Discussion in 'Article Discussion' started by Tim S, 22 Feb 2007.
Still no use for them IMHO.
Taken from Ageias hidden plans:
I think that this is a better option than using a GFX card to do it. Just think how much power 8800GTX SLI uses, not to mention R600 (which is rumored to be more power hungry) And they want us to use a third to do physics? I would prefer to go the PhysX or CPU route.
I think the entire concept of a PPU came too late, with multi core processors becoming more common these days there's just gonna be no point in having a dedicated PPU to do your physics when you'll be able to dedicate one or two of your CPU cores to it sooner or later.
the only saving grace for these will be unreal tournament 3 if this does indeed use the ppu then i could see thsi working however if not it will fail
waste of a mobo slot tbh. already hard to come by.
now that their opening it up a bit with a SDK may finally allow this to take off
ATM there just is not enough support for PPU's and that is what will kill it, hopefully they will succeed eventually, if they increase support and drop prices i can see this working
I thought this was dead already. Plus as others said, yes this is better than using the GPU but do multi-core systems really see any benefit?
Great product but not real DX support, if they had MS include their API into DirectX they would have a much larger customer base IMHO
Na mate, the GFX card option is better as there would be lot less code and drivers added into the equation, also similar hardware allways works best together most of the time.
I prefer the idea of having two 8800GTX's in sli and using a old Geforce4 to do the physics calculations, same goes for the ATi camp. just using a old card would be enough power for any of the physics calculation's, that means more money for the firms but not at the rate Ageia is asking for its POS.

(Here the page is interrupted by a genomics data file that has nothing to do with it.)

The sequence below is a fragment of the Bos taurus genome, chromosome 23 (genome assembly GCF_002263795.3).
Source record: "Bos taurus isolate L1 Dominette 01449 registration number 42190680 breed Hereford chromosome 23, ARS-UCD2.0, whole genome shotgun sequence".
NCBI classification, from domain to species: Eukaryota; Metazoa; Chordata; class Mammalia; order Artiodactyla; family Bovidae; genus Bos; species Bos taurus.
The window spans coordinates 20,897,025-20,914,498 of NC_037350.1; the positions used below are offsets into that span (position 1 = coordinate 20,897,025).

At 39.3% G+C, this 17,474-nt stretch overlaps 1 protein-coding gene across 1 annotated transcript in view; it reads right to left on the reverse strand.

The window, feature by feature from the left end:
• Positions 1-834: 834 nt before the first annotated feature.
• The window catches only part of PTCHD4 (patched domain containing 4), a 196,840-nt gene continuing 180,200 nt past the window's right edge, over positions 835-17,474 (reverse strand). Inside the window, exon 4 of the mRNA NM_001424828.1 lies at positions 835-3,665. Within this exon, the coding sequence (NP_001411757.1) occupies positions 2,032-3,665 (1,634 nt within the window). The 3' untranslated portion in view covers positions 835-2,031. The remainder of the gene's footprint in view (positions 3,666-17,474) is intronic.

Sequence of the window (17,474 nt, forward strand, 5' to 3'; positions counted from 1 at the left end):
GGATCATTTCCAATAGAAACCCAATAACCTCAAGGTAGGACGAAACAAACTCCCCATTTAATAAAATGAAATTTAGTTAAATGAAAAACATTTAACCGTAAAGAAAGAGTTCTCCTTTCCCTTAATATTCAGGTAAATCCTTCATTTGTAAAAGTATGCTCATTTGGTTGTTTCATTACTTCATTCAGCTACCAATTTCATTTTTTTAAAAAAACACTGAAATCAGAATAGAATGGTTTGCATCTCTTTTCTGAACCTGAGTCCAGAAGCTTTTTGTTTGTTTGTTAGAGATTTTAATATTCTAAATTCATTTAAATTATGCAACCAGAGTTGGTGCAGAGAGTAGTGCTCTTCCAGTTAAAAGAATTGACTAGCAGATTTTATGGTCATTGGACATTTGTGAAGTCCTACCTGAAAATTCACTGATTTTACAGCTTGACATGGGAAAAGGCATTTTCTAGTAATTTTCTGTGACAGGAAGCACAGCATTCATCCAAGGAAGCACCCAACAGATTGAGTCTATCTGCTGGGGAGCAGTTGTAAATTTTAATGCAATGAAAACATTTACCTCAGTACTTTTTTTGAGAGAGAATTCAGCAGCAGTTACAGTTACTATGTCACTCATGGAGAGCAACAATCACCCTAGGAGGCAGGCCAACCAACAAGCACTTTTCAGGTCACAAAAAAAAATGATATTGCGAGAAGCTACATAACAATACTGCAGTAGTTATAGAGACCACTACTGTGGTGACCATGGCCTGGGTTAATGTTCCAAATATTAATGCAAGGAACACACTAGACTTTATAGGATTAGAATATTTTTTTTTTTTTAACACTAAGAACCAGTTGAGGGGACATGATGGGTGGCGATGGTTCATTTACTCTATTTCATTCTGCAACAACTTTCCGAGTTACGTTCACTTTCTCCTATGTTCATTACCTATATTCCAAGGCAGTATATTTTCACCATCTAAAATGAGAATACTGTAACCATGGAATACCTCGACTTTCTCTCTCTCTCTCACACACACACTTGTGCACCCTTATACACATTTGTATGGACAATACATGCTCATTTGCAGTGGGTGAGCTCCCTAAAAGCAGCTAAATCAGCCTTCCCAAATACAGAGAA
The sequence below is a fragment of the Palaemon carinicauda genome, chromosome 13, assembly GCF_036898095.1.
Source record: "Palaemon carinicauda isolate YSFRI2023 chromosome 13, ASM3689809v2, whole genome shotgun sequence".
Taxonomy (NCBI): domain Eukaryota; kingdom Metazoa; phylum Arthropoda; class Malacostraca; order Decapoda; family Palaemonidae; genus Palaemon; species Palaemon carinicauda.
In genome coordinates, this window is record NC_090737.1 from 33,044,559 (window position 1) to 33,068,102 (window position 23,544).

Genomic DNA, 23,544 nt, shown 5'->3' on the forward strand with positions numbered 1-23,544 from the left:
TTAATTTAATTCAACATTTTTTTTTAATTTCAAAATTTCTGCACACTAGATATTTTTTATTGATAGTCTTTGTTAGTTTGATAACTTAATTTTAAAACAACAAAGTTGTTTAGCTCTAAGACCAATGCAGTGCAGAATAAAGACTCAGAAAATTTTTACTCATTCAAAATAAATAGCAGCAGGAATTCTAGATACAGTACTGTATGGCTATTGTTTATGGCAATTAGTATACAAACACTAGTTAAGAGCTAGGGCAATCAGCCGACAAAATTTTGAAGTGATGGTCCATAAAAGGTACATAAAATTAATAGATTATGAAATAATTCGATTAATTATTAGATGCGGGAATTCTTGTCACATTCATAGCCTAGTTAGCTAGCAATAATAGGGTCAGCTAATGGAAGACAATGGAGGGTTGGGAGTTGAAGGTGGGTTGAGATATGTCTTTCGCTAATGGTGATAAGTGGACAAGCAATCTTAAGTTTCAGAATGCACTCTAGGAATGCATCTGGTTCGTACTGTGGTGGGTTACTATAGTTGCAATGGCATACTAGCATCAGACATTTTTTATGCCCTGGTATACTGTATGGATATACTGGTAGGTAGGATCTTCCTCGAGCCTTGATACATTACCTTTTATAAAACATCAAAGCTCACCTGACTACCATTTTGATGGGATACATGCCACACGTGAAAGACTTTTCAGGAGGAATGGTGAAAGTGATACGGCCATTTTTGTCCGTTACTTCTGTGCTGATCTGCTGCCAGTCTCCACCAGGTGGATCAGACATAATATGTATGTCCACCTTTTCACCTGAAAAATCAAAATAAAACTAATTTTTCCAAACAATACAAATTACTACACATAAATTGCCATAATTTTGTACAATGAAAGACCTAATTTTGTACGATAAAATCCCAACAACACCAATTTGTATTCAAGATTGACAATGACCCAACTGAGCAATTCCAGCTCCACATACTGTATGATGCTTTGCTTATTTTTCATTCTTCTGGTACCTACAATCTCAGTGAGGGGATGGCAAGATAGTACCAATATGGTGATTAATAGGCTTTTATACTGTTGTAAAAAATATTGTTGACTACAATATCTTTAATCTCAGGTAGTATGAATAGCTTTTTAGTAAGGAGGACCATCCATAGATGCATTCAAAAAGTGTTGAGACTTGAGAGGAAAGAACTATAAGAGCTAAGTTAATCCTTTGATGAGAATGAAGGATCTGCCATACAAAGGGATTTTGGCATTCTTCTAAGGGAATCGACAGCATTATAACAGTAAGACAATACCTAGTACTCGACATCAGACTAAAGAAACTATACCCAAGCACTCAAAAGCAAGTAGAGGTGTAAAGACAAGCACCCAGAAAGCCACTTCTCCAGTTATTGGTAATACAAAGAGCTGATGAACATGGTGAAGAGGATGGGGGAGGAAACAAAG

Funny thing is that theres a thread i made last year about the Ageia demo, and even without the card it would run the demo, i was on SktA last year and i had miniumal overheads when running in software mode, even i believe that Bit-Tech or someone did a test on games that used the card like GRAW and showed no improvement or extra "wow" factor other than the extra cost to the end user.
the rise of dual and quadcore CPUs has killed physx where it stood.
Why spend £100+ on a physx card when you have a 2md/3rd/4th CPU core sat idle?
Company of Heroes for instance, uses the 2nd core to handle its physics in multicore machines.
erm seen the physics in alan wake? thats using a quad core cpu not a phyisics card or special GPU drivers. The whole phyisics card idea and using graphics cards for phyisics (at least in games) is dead with the rise of multi core cpus.
For those of you who think an extra core on a CPU can do the physics that a PPU can do: you're very likely wrong. You can successfully argue that the physics YOU are looking for in games could be done on the CPU...but the PPU from Ageia is (according to the article I link below) capable of more than 10x more physics than a dual core CPU.